Salesforce.com's Sforce offers Web services links.
Salesforce.com Inc. is moving from providing hosted CRM applications to providing hosted software development tools with the release last week of its Sforce online application development utility.
The San Francisco-based company, which has more than 6,500 companies using its customer relationship management applications, is partnering with several big names on Sforce. With backing from Microsoft Corp., Sun Microsystems Inc., Borland Software Corp. and BEA Systems Inc., Sforce provides Web services that allow corporate developers to build Internet applications with the development tools they already use.
"Theyre exposing their data stores as Web services, and weve got the programming tools to access them," said Danl Lewin, corporate vice president, U.S. .Net platform strategy for Microsoft, in Redmond, Wash.
Enterprises that use Salesforce.com will be able to use Sforce to build tighter connections to other applications in their environment via Web services technologies such as XML, Web Services Description Language and Simple Object Access Protocol. But Salesforce.com is also positioning Sforce as a way for enterprises and software vendors to build their own applications as services.
More than 25 software companies have already signed on to use Sforce to develop their own hosted services. Most of these companies are developing services specifically for Salesforce.com customers. The add-ons are accessed and data is stored at Salesforce.com.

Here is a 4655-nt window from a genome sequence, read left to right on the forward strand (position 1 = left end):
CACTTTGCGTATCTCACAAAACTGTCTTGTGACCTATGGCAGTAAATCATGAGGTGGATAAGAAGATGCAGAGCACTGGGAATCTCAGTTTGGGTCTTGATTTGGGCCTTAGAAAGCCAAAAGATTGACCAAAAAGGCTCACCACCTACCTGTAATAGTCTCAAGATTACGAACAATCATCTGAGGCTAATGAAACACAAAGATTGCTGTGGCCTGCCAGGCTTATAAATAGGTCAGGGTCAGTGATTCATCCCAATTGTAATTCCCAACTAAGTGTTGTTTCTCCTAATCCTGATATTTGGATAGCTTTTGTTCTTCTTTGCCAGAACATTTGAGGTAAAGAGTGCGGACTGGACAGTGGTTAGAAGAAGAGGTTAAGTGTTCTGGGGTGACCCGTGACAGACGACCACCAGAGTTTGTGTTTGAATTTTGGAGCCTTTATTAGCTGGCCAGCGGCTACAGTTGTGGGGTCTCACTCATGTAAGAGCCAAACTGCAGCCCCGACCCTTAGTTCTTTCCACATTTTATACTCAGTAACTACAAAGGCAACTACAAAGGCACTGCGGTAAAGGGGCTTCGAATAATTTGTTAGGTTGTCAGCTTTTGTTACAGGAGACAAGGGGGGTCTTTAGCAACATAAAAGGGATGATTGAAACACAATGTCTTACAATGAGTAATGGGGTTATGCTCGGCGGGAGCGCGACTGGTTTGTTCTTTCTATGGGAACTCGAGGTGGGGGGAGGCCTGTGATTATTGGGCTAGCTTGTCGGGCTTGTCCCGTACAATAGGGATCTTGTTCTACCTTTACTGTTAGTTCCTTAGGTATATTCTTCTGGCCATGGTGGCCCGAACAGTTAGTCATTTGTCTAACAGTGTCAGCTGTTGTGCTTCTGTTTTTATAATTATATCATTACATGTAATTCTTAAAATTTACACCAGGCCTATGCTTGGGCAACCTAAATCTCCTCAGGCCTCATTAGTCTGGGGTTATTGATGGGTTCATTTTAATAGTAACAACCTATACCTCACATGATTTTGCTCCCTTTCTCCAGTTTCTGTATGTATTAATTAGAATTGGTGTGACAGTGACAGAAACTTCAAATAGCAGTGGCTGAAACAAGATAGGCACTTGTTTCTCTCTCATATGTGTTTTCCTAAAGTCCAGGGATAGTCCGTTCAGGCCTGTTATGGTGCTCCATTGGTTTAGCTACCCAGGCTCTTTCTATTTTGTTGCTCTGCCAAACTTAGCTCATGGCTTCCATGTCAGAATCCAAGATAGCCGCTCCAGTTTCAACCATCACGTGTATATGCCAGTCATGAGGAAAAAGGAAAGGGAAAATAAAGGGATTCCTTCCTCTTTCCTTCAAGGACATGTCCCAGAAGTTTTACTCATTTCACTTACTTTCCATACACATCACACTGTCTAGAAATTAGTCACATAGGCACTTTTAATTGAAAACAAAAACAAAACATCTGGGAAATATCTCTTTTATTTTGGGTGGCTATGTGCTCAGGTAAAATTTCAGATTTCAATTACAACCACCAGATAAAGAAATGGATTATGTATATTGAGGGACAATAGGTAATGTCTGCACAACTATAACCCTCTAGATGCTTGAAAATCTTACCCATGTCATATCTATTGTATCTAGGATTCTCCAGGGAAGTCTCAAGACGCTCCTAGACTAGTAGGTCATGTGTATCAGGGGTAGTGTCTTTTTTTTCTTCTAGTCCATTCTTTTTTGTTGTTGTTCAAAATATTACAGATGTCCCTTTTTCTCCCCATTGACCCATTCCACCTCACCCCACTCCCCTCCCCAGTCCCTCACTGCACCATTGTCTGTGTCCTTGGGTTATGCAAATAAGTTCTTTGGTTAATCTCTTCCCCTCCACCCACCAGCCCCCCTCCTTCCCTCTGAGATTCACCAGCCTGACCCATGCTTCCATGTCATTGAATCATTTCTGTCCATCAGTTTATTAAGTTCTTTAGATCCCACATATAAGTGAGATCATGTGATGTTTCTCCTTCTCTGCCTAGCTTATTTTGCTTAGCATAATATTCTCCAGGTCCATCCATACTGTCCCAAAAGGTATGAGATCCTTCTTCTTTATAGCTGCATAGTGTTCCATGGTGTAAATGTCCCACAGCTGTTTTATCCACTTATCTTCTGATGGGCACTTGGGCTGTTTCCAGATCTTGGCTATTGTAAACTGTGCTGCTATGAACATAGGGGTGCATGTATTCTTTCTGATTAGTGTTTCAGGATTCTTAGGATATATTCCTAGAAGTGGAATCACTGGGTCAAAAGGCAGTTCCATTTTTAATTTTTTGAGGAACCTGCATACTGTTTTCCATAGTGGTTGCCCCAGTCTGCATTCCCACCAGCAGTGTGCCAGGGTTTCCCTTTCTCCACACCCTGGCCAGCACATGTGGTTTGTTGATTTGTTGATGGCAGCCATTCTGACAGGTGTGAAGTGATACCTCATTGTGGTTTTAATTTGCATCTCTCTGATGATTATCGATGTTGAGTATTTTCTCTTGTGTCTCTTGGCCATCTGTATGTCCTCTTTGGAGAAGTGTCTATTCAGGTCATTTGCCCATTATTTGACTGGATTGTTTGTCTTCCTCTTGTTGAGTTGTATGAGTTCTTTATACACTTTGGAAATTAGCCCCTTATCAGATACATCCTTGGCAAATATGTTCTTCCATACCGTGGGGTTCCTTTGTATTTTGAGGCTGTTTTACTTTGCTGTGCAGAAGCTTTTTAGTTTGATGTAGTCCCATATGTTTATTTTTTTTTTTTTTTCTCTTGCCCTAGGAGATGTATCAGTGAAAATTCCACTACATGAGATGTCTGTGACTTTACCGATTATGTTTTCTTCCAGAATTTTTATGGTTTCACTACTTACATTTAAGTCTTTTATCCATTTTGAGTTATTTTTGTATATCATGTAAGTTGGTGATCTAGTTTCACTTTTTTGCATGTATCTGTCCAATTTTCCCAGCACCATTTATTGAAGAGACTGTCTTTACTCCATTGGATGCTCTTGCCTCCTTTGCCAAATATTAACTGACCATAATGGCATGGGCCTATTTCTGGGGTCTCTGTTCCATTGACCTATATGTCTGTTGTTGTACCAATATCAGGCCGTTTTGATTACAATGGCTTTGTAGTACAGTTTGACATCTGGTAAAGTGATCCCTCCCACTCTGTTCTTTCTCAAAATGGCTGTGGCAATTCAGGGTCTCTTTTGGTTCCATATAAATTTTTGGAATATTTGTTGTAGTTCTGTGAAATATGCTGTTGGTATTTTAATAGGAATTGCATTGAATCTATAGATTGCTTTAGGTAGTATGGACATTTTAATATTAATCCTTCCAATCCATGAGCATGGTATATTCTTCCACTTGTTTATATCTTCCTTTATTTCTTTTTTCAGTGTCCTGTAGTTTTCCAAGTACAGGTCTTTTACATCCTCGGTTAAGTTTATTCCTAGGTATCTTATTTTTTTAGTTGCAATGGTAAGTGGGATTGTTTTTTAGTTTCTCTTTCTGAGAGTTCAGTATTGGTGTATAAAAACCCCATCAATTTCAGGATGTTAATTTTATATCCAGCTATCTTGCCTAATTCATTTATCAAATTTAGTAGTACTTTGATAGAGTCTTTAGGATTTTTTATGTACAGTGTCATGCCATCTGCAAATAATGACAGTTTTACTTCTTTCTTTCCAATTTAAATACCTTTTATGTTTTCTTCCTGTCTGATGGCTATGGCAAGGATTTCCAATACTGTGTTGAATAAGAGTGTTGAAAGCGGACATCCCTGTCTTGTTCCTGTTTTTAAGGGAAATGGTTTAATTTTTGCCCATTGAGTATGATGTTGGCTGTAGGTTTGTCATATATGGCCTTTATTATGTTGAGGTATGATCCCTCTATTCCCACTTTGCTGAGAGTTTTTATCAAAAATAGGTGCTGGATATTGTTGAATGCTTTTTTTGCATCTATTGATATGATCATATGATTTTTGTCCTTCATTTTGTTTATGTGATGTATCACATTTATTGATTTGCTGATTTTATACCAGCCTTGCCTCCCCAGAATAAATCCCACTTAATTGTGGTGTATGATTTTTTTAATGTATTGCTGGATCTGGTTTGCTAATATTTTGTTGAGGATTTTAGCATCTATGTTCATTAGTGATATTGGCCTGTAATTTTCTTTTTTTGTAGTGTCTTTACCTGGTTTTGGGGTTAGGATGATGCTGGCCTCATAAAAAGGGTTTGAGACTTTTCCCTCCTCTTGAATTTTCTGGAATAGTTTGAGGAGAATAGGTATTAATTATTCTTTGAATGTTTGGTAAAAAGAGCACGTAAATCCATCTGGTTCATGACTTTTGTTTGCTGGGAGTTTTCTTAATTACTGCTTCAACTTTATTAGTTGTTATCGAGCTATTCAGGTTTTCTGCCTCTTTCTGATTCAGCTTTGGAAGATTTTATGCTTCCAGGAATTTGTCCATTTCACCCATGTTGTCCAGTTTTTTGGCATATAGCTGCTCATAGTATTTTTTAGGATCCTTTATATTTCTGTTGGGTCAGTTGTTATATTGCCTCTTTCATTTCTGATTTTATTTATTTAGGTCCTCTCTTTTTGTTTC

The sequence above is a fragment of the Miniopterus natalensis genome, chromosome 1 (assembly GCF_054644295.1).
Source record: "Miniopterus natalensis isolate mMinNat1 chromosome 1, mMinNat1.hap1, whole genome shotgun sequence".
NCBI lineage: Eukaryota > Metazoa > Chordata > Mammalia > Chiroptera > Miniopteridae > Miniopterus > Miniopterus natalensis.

But Salesforce.com is also expecting enterprises to build their own applications using Sforce, which will also serve as a way to integrate the Salesforce.com service with back-end applications.
"Were building and delivering tools and services to allow companies to create their own utilities," said Salesforce. com CEO Marc Benioff at a launch event here last week. Benioff described the new Salesforce.com offering as a "client service" offering.
Salesforce.com user Sheldon Tkatch, senior project manager for Salesforce.com customer Garrett Aviation Service Centers, a subsidiary of General Electric Co., said he expects to use Sforce for application integration, as well as for building extensions to Salesforce. com. Sforce will make those things easy to do, Tkatch said.
"It may not seem like the most sexy stuff, but its what we do every day in the business world," said Tkatch, in Tempe, Ariz. "But automating six or seven of the steps that it would normally take reduces the chances of error and missed activity and increases productivity."